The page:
“Wedding Band” by Alice Childress is a story of a love/hate interracial relationship between two lovers in the south. The play is set in South Carolina in 1918. “Wedding Band” truly captures the essence of the time and place in which the play was set in. That era (1915-1931) is one of the most significant in the history of this young nation. The decade of the 1920’s is often characterized as a period of American prosperity and optimism. It was the “Roaring Twenties,” the decade of the bath tub gin, the model T, the $5 work day, the first transatlantic flight, and the movie. It was a high point in African-American history as well. The Harlem Renaissance took shape; it was a time when African Americans began an intellectual movement. Harlem became the center of African-American culture. Most African-Americans began a movement to rethink their values and appreciation of their roots and Africa. The “Great Migration” began at this time. Approximately two million Southern blacks move to northern industrial centers in hopes to escape the oppressive nature of the deep south. However, for every upside their is a downside. The decade was a period of rising intolerance and isolation. Americans retreated into a provincialism evidenced by the rise of the Ku Klux Klan, the anti radical hysteria of the Palmer raids, restrictive immigration laws, and prohibition. Influenza and the first world war brought an alarming amount of Americans to an early death. Racial motivated riots spread throughout the country and protests endorsing and condemning racism were the norm.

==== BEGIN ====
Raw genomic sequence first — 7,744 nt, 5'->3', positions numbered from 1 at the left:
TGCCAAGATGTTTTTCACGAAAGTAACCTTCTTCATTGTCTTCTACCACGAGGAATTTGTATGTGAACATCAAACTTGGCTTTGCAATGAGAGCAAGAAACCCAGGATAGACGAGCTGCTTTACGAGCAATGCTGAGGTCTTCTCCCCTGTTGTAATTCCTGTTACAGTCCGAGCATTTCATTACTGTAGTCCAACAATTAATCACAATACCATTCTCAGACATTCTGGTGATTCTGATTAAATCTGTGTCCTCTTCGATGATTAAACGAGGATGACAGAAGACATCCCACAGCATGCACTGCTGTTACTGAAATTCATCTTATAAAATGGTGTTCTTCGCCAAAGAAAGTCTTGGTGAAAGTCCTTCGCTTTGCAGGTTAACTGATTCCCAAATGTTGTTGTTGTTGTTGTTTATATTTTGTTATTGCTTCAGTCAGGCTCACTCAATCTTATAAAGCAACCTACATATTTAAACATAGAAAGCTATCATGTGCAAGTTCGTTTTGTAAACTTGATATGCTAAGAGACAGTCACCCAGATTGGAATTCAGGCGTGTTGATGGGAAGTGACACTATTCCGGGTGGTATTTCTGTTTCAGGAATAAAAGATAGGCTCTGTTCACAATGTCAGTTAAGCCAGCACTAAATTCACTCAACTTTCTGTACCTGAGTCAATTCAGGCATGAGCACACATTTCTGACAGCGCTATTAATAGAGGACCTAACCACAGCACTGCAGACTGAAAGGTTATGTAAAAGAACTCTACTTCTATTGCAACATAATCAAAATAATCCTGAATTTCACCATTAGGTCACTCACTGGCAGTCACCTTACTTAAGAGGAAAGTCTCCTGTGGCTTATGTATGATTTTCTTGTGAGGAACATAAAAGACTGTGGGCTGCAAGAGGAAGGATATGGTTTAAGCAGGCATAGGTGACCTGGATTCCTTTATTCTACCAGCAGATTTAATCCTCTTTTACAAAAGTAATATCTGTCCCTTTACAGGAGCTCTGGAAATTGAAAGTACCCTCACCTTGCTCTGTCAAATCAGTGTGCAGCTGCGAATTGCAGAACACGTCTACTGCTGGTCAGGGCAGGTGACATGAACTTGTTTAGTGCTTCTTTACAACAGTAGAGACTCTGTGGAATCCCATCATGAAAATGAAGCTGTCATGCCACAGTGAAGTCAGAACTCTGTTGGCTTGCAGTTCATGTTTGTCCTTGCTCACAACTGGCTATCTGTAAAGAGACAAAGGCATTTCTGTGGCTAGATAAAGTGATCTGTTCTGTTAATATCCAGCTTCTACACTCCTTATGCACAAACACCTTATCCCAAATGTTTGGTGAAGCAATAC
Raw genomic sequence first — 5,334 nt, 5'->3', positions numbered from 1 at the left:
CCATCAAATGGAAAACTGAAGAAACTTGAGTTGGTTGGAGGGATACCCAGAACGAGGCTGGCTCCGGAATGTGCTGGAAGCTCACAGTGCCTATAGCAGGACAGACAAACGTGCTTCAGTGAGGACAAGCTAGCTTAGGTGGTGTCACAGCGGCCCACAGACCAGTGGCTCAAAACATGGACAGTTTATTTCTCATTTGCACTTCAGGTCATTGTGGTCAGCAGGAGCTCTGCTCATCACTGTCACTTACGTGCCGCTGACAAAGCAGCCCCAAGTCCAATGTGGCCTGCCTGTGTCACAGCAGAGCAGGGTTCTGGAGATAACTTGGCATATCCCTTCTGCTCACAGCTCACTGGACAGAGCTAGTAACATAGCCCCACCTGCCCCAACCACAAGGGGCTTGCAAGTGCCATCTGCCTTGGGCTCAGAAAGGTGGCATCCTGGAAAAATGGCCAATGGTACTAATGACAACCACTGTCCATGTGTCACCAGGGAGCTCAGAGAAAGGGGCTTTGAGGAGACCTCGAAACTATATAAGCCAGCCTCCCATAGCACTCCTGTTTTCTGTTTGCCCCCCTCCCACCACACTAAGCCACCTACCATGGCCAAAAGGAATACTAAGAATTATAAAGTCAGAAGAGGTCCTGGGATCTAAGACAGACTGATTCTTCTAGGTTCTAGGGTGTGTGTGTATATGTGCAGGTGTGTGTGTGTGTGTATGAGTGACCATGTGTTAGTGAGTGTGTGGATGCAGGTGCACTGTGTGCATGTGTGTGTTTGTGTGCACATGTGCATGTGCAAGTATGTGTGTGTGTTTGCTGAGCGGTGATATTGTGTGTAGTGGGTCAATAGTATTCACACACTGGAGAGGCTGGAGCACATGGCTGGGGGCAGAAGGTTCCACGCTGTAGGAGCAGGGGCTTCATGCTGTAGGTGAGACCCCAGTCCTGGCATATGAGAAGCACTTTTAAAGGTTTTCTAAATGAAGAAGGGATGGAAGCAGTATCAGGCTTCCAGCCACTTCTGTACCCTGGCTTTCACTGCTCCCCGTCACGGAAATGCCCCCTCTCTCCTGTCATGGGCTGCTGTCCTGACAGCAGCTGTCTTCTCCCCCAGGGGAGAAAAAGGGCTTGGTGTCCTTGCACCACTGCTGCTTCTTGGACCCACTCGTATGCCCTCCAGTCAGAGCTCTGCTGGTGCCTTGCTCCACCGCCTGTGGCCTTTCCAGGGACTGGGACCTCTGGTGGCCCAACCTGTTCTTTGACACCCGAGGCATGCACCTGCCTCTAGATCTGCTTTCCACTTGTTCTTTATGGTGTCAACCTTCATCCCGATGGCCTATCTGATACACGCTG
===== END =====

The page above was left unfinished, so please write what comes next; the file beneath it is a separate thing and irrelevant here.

Life in the south was at most times unbearable for the blacks, and many felt that the southern atmosphere had such a suffocating affect on them that escape was the best option. African-Americans were showing their pain inside, little by little proving themselves to the racist whites in the south that they were somebody, not a property, but a human being with self worth and dignity who should be treated equally. The main place that the black southerners were blinded of was the urban places in the north. These were the places that captured their attention. Many of the southerners who were enslaved or sons and daughters of enslaved Africans began to migrate in the northern cities. These were the places where they began to live a life of independence and freedom. The migration of the black southerners was a success. Their lives changed when they moved to the urban cities.